Iverson is cool as ice

ORLANDO -- During one first-half sequence on Tuesday, Boston Celtics second-round draft pick Colton Iverson got hit near the mouth, leaving him with a dab of blood on his jersey and needing to count his teeth. Moments later, he took a knee to the ribs while trying to defend the rim. But when trainer Ed Lacerte shuffled over to check on him, Iverson politely sent him the other way. Nothing to see here.

AP Photo/John Raoux

Celtics second-round draft pick Colton Iverson on the bench.After 20 ultra-physical minutes while helping the Celtics top the Pacers 76-74 on Day 3 of the Orlando Summer League, a smiling Iverson stood in a hallway of the Amway Center looking no worse for the wear. And while players trudged by with oversized ice packs on their bumps and bruises, Iverson showed off his lingering black-and-blues.

"I don’t do that stuff," Iverson said of his lack of ice packs. "Unless it’s mandatory."

And despite his penchant for contact, Iverson said he rarely needs the pain-dulling benefits of ice.

"I feel great," he said. "I’d go play again right now if I wanted to."

Reporters pried about his tough-guy stance, but he just shrugged. He's never had surgery, never missed a game or a practice. Sitting out a drill might break his heart. Opponents haven't been nearly as fortunate.

"I've broken a few bones," he said with another smile.

Iverson spent the first couple of days of summer league doing the dirty work, setting hard screens, running the floor and rebounding. Drawing a start on Tuesday, he decided to actually take a shot (making two of three attempts) while contributing five points and four rebounds.

"He’s just a big, tough, hard-playing dude," said Celtics assistant coach Jay Larranaga, who helms the summer squad. "I think his teammates love him because he’s going to get you open, he’s going to get you extra possessions, he’s going to be there when you need help. He’s still learning a lot about the NBA game, the NBA rules -- I think he’ll become a better and better defender as he learns what he can and cannot do from a physicality standpoint. I think he’s doing really well."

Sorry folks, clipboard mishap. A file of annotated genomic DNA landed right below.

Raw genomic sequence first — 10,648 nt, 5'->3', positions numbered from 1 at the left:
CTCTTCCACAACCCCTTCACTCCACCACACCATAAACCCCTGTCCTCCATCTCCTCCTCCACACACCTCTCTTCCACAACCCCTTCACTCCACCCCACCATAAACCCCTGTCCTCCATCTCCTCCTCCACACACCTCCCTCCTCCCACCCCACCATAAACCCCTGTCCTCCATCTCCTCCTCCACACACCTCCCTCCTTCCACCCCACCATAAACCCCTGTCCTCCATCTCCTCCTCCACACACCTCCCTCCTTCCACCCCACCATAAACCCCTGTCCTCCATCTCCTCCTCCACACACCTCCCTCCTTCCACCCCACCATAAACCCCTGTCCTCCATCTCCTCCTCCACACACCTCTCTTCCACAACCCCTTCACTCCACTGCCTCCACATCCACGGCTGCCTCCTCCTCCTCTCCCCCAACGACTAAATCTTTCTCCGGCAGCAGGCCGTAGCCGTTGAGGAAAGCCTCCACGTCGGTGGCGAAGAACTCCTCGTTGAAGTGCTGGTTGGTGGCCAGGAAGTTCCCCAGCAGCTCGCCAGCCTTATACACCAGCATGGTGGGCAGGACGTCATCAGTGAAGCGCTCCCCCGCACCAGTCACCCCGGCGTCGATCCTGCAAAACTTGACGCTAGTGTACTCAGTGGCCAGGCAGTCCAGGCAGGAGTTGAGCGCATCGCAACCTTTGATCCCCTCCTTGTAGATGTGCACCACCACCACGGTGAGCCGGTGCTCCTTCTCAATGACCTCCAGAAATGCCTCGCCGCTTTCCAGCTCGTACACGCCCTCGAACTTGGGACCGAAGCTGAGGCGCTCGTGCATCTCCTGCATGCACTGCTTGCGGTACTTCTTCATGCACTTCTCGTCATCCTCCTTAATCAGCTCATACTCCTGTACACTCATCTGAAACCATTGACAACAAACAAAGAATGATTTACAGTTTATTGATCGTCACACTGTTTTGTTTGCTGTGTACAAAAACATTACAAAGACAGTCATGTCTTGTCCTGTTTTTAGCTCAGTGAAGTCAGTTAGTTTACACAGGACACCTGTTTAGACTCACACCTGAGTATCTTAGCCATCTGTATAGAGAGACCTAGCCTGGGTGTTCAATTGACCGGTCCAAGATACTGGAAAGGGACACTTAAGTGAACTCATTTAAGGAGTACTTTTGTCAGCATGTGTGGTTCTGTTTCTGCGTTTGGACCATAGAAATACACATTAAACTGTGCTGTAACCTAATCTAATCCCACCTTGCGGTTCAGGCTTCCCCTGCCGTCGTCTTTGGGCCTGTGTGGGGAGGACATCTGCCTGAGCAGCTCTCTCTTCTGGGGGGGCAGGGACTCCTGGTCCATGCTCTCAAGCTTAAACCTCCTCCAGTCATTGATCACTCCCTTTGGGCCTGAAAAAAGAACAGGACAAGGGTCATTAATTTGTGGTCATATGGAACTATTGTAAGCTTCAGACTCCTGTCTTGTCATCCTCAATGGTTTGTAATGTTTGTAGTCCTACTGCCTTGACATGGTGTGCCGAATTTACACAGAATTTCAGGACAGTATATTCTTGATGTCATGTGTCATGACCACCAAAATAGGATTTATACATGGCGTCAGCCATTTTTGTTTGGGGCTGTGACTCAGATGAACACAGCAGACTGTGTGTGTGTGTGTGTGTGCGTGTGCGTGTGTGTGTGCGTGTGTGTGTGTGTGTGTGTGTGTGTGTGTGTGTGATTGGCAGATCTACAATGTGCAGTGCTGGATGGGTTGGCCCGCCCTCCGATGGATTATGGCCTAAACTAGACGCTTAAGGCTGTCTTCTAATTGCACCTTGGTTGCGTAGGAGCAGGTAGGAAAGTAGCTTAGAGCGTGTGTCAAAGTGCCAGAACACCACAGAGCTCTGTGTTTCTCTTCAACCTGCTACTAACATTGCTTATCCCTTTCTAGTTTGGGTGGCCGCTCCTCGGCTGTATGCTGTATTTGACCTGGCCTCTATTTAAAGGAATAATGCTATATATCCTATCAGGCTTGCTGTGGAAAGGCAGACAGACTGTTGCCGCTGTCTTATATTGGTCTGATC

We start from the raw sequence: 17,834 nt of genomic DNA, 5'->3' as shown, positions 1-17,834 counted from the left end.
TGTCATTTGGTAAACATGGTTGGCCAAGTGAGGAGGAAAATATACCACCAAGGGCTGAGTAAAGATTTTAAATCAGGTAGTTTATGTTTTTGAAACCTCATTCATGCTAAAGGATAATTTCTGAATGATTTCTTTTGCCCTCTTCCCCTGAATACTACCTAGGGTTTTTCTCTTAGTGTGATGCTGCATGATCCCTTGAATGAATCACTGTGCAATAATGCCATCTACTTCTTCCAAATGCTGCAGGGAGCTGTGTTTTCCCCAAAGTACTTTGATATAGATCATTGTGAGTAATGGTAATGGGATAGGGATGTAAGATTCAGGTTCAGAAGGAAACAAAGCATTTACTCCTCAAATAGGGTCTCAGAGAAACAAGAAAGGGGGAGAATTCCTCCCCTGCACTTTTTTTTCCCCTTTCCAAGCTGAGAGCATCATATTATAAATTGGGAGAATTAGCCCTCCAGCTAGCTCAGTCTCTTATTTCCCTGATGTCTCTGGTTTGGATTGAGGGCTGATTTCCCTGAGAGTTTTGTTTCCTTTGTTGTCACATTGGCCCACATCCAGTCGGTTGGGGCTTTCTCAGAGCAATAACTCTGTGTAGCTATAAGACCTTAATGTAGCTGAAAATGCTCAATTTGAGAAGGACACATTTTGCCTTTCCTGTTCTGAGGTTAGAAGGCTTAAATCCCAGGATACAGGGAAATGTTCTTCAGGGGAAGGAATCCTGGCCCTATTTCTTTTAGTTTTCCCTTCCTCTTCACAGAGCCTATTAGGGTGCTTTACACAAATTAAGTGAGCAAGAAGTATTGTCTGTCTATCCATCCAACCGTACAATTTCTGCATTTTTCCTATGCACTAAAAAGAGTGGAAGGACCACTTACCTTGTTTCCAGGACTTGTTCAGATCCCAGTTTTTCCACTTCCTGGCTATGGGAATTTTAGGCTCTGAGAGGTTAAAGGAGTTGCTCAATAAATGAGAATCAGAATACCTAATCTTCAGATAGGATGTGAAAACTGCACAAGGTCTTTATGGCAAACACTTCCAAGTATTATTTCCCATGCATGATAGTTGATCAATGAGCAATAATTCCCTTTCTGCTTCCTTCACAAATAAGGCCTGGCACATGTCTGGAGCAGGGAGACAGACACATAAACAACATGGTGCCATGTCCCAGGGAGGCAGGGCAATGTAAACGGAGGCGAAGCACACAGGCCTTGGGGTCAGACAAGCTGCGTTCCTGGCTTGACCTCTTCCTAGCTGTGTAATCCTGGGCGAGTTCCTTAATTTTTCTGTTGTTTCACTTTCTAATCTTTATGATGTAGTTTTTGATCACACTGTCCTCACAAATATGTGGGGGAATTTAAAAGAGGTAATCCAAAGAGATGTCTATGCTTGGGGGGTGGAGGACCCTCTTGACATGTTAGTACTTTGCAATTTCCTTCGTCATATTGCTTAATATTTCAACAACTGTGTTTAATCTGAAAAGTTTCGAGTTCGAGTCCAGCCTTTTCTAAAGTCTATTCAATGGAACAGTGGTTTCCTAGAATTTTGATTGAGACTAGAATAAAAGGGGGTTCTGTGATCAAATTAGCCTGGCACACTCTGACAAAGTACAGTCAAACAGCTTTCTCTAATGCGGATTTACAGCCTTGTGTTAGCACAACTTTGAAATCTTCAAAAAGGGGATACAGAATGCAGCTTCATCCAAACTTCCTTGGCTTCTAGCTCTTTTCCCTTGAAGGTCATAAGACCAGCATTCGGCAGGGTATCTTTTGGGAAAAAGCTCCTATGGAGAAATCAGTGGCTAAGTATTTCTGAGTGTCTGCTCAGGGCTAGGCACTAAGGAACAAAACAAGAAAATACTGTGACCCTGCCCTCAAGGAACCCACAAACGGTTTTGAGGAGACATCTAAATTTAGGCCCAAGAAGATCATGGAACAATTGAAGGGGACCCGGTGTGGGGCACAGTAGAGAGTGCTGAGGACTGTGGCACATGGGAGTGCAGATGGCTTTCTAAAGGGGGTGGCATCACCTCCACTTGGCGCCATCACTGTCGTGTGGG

Iverson noted that Celtics second-year forward Jared Sullinger, serving as an unofficial assistant coach while rehabbing from back surgery, has been helping him learn the intricacies of the NBA game. With Boston facing a potential roster logjam in the frontcourt, the 24-year-old may be forced to bide some time overseas next season. Iverson is just trying to make an impression with his relentless play this summer and perhaps convince the Celtics to keep him closer to home.

"That’s just the way I play, I’m going to give it all I've got every possession," he said. "I know that’s how I’m going to find a spot on a team in the NBA. I don’t have the best offensive game, obviously [first-round pick] Kelly [Olynyk is] a real talented scorer and you can see that every game, he’s putting up big numbers. I just have to do the dirty work, get rebounds, get stops, just not let anybody score on you, play good team defense and make the hustle plays."

You can't help but love Iverson's attitude. The 53rd pick in last month's draft was asked about his rebounding talents and an ability to time his leaps. He joked in response, "Except for [Monday]."

Iverson made highlight reels for all the wrong reasons on Monday when Detroit's Tony Mitchell missed a breakaway slam and the ball shot skyward (seemingly to the ceiling). As it screamed back down from space, Iverson mistimed his jump and the ball rocketed off the top of his head.

"I just played it off that I was trying to make a soccer move and head butt it backwards for the outlet pass," Iverson quipped. "I think as long as I’m laughing at myself, it makes it easier."